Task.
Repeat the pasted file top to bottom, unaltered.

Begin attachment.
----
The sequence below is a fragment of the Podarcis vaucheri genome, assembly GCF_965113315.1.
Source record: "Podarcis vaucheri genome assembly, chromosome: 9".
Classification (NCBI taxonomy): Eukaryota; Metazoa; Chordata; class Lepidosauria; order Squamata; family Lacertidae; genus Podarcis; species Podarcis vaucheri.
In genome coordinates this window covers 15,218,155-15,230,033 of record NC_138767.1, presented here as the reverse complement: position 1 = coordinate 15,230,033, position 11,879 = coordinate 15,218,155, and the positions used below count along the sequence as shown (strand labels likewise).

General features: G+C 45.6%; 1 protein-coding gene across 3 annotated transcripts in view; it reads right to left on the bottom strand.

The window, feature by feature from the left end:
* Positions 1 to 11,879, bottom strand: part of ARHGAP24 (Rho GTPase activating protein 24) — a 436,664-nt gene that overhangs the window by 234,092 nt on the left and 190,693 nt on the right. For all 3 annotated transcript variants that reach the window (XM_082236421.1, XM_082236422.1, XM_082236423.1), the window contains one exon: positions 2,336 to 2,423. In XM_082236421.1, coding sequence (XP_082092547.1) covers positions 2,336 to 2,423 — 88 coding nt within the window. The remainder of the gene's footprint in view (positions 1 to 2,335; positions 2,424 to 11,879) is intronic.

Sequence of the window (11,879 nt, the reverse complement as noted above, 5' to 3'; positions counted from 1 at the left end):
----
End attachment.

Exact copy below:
The sequence below is a fragment of the Podarcis vaucheri genome, assembly GCF_965113315.1.
Source record: "Podarcis vaucheri genome assembly, chromosome: 9".
Classification (NCBI taxonomy): Eukaryota; Metazoa; Chordata; class Lepidosauria; order Squamata; family Lacertidae; genus Podarcis; species Podarcis vaucheri.
In genome coordinates this window covers 15,218,155-15,230,033 of record NC_138767.1, presented here as the reverse complement: position 1 = coordinate 15,230,033, position 11,879 = coordinate 15,218,155, and the positions used below count along the sequence as shown (strand labels likewise).

General features: G+C 45.6%; 1 protein-coding gene across 3 annotated transcripts in view; it reads right to left on the bottom strand.

The window, feature by feature from the left end:
* Positions 1 to 11,879, bottom strand: part of ARHGAP24 (Rho GTPase activating protein 24) — a 436,664-nt gene that overhangs the window by 234,092 nt on the left and 190,693 nt on the right. For all 3 annotated transcript variants that reach the window (XM_082236421.1, XM_082236422.1, XM_082236423.1), the window contains one exon: positions 2,336 to 2,423. In XM_082236421.1, coding sequence (XP_082092547.1) covers positions 2,336 to 2,423 — 88 coding nt within the window. The remainder of the gene's footprint in view (positions 1 to 2,335; positions 2,424 to 11,879) is intronic.

Sequence of the window (11,879 nt, the reverse complement as noted above, 5' to 3'; positions counted from 1 at the left end):